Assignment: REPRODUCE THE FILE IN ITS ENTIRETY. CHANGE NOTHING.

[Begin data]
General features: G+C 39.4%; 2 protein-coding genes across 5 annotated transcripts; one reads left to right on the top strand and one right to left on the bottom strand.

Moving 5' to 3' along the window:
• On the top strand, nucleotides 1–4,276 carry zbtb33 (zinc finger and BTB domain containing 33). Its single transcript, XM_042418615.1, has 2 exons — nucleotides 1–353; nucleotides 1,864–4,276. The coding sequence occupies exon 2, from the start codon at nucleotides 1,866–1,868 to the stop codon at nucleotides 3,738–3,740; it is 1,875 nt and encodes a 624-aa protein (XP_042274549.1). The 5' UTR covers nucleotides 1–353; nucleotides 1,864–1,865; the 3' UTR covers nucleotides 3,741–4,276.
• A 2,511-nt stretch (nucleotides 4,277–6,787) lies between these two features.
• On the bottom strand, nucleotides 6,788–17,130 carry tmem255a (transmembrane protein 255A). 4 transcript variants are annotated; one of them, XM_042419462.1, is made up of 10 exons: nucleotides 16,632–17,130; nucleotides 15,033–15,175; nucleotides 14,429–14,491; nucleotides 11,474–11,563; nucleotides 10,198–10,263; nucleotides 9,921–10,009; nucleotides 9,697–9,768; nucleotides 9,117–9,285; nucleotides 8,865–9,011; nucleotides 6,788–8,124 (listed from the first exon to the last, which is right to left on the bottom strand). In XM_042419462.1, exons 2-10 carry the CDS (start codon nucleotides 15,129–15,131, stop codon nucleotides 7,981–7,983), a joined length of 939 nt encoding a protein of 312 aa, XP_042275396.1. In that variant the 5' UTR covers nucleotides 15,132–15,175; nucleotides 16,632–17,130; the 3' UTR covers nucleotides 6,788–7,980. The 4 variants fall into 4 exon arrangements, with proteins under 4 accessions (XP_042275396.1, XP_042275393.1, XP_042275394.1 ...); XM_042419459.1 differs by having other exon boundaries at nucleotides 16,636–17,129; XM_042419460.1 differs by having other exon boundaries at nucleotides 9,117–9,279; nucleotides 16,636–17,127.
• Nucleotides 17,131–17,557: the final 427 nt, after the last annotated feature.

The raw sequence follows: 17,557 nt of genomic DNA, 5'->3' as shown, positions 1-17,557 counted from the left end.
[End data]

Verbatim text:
General features: G+C 39.4%; 2 protein-coding genes across 5 annotated transcripts; one reads left to right on the top strand and one right to left on the bottom strand.

Moving 5' to 3' along the window:
• On the top strand, nucleotides 1–4,276 carry zbtb33 (zinc finger and BTB domain containing 33). Its single transcript, XM_042418615.1, has 2 exons — nucleotides 1–353; nucleotides 1,864–4,276. The coding sequence occupies exon 2, from the start codon at nucleotides 1,866–1,868 to the stop codon at nucleotides 3,738–3,740; it is 1,875 nt and encodes a 624-aa protein (XP_042274549.1). The 5' UTR covers nucleotides 1–353; nucleotides 1,864–1,865; the 3' UTR covers nucleotides 3,741–4,276.
• A 2,511-nt stretch (nucleotides 4,277–6,787) lies between these two features.
• On the bottom strand, nucleotides 6,788–17,130 carry tmem255a (transmembrane protein 255A). 4 transcript variants are annotated; one of them, XM_042419462.1, is made up of 10 exons: nucleotides 16,632–17,130; nucleotides 15,033–15,175; nucleotides 14,429–14,491; nucleotides 11,474–11,563; nucleotides 10,198–10,263; nucleotides 9,921–10,009; nucleotides 9,697–9,768; nucleotides 9,117–9,285; nucleotides 8,865–9,011; nucleotides 6,788–8,124 (listed from the first exon to the last, which is right to left on the bottom strand). In XM_042419462.1, exons 2-10 carry the CDS (start codon nucleotides 15,129–15,131, stop codon nucleotides 7,981–7,983), a joined length of 939 nt encoding a protein of 312 aa, XP_042275396.1. In that variant the 5' UTR covers nucleotides 15,132–15,175; nucleotides 16,632–17,130; the 3' UTR covers nucleotides 6,788–7,980. The 4 variants fall into 4 exon arrangements, with proteins under 4 accessions (XP_042275396.1, XP_042275393.1, XP_042275394.1 ...); XM_042419459.1 differs by having other exon boundaries at nucleotides 16,636–17,129; XM_042419460.1 differs by having other exon boundaries at nucleotides 9,117–9,279; nucleotides 16,636–17,127.
• Nucleotides 17,131–17,557: the final 427 nt, after the last annotated feature.

The raw sequence follows: 17,557 nt of genomic DNA, 5'->3' as shown, positions 1-17,557 counted from the left end.